Wednesday, January 25, 2006


Q: Is Moulthrop really a Ludologist?

Personally I don't think so. I think he spends 1/4 of his essay citing murray, who is the figurehead of "cyberdrama," without actually condemning (rather promoting) her ideology, because he is essentially in the same boat. He argues with Aarseth and Eskelinen more than Murray or the other cyberdramatists.

Which isn't to say he is a "cyberdramatist" to mint a revoltingly frivolous neologism (will they ever end?) He seems to be a frustrated political scientist or social engineer, or would be editorialist. His paper is half rant, one quarter relatively logical discourse and one quarter Murray.

The rant largely concerns the idea that, for lack of a better term (although God knows they've tried as many as they could fit in any given sentence) "interactivity", which he calls "configurative" after Aarseth and Eskelinen, but more in Murray's sense--that new "configurative" are for freedom, right and the American Way! ...And that "interpretive" (equated here with passive) storytelling is 2500+ years of useless, tyrannical, and the big business Bush way. Storytelling=Bush and a dark future a la Orwell's 1984, I'm sorry, I should say that Mac ad from 1984.

He makes some good points, but so does everyone else in this book and this field so far. However, of the six writers so far Mateas, Aarseth, and the obtuse Eskelinen stand out.

This joker, on the other hand, responded to Aarseth's description of chess as non-narrative and without the definite trappings of narratives, as: "By his reasoning, chess would be the same game even if the pieces were replaced with bottle caps and called minks, warts, and chevrolets instead of bishops, knights, and pawns....If these claims seem indisputable at face value it is only because they are alarmingly narrow. Mink takes chevrolet may contain no reference to chivalric hierarchy but it does assert a logic of territorial domination and unequal privilege. No doubt one can play the game without connecting this logic to European history, but such an approach reduces chess to a series of abstract transactions, which may work well enough for mathematics but seems far too narrow for any serious cultural critique."
Of course a serious cultural critique should probably have its facts straight. Chess was invented more than a thousand years before feudal Britain became feudal, and the pieces had different names and connotations. Its sociological connotations are well within the domain and age of legends rather than the kind of simplistic social ranting Moulthrop takes as his simplistic rhetorical model.


At 8:48 AM, Blogger flook said...

Brilliant Curtis. I agree with most of what you said, especially your displeasure with, "revoltingly frivolous neologism[s]." I wish the academics would not label and provide vocabulary for everything.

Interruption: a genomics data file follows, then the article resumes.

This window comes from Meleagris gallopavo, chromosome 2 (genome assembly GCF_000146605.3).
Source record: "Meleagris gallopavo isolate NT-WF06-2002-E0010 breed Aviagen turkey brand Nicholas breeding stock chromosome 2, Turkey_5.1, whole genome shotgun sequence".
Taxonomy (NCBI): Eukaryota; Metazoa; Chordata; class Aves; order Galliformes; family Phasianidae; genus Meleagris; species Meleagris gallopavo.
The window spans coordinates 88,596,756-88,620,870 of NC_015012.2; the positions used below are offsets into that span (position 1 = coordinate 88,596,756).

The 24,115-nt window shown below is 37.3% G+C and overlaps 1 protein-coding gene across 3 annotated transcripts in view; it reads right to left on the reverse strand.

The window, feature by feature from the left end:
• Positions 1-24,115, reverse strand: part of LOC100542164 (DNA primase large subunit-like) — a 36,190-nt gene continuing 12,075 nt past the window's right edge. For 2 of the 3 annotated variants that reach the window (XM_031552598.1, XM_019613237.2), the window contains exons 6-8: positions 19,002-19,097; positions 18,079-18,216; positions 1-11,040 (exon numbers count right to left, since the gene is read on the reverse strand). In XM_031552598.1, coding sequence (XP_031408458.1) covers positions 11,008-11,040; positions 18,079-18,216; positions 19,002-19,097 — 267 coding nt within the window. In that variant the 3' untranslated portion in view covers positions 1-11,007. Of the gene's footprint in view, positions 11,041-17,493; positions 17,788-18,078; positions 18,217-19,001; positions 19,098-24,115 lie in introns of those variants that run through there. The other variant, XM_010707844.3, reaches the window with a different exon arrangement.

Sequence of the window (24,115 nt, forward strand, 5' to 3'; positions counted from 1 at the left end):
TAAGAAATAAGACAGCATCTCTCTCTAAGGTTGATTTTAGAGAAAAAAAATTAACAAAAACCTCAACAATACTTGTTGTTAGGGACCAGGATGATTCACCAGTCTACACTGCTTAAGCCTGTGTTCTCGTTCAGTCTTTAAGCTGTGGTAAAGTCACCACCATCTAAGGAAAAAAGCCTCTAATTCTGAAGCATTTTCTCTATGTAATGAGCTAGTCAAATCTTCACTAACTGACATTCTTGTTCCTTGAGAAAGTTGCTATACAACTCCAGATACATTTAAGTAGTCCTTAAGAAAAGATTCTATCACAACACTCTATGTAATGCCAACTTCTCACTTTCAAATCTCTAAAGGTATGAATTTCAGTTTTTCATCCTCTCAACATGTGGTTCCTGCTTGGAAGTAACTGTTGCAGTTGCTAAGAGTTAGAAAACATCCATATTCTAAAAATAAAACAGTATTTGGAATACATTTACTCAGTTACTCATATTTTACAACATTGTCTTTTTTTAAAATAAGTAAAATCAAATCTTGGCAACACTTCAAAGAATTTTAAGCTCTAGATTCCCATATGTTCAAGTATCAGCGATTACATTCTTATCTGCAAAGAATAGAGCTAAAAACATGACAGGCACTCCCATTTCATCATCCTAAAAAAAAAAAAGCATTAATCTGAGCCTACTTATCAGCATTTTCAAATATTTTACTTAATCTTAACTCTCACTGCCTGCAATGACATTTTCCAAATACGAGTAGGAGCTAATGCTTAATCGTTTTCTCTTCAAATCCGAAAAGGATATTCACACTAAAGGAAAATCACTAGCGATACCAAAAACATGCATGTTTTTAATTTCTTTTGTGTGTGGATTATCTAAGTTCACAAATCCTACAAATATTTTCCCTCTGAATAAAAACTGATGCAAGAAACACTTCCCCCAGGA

At 2:02 PM, Blogger Sarah "Intellagirl" Robbins said...

A few points here:
1. Academics don't make up terms just to make the world a more pretentious place. These fields are new, finding their place among interdisciplinary works, making efforts to justify their place in academic realms and therefore the research must work to define itself and what it will look at without confusing itself with other areas by borrowing terms. If you don't accept the terms you'll have trouble partaking in the conversation.

2. The comment on chess here is blatently off the point of the author's intentions. First, it would be far easier to understand your comments if you provided page numbers for your quotes. This quote regarding chess is from 47 and is in Crawford's article not Aarseth's . We must consider the weight of the comment in its context as being part of another work and not straight from Aarseth's mouth.
Next, I feel I must point out that arguing about the age of Chess, its origins, or the symbolic systems of its peices is rather mute in the overall importance of the conversation between Aarseth and Crawford. Crawford's point is that if we reduce the game to simple rules then we remove much of the narrative possibilities of the game. Crawford's argument helps us understand the that stories of games lie, not in the game itself, but in the player. Whether it's a bishop, Lara Croft, or is US who are in the story, constructing the story and experiencing the narrative.
Disagreeing with unimportant minutae is neither helpful nor a valid contribution to the conversation.

At 2:59 PM, Blogger Curtisgeist said...

1. The word is shibboleth. Inventing terms for the purpose of limiting argument is not good practice. Terms are not invented in serious scholarship to create barriers to entry (in an ideal world) but to define or categorize, may be at odds with the overall rhetorical stance of some of some authors who argue for purely situational realism. Further, in this particular field we have seen again and again confusing, arbitrary, badly-thought out terms popping up again and again--e.g. game theory, game theory and game theory. These authors often create words which are accepted as part of the field of narratology or ludology, etc., which are then redefined by every other author in the field.

2. Perhaps you are not seeing the author, which is Moulthrop in "From Sutart Moulthrop's Online Response" page 47, not Crawford, which is written in the adjoining sidebar. Moulthrop's comments on chess refer to Aarseth's article not Crawford's response. Moulthrop is talking to Aarseth and taking him to task for not being socially aware--while Moulthrop is being socially/historically confused. Moutlhrop, again, not Crawford, is not merely getting "MINUTIEA" wrong, his error grotesquely invalidates his argument, which is on a subject close to his heart, as seen in his very socio-political essay.


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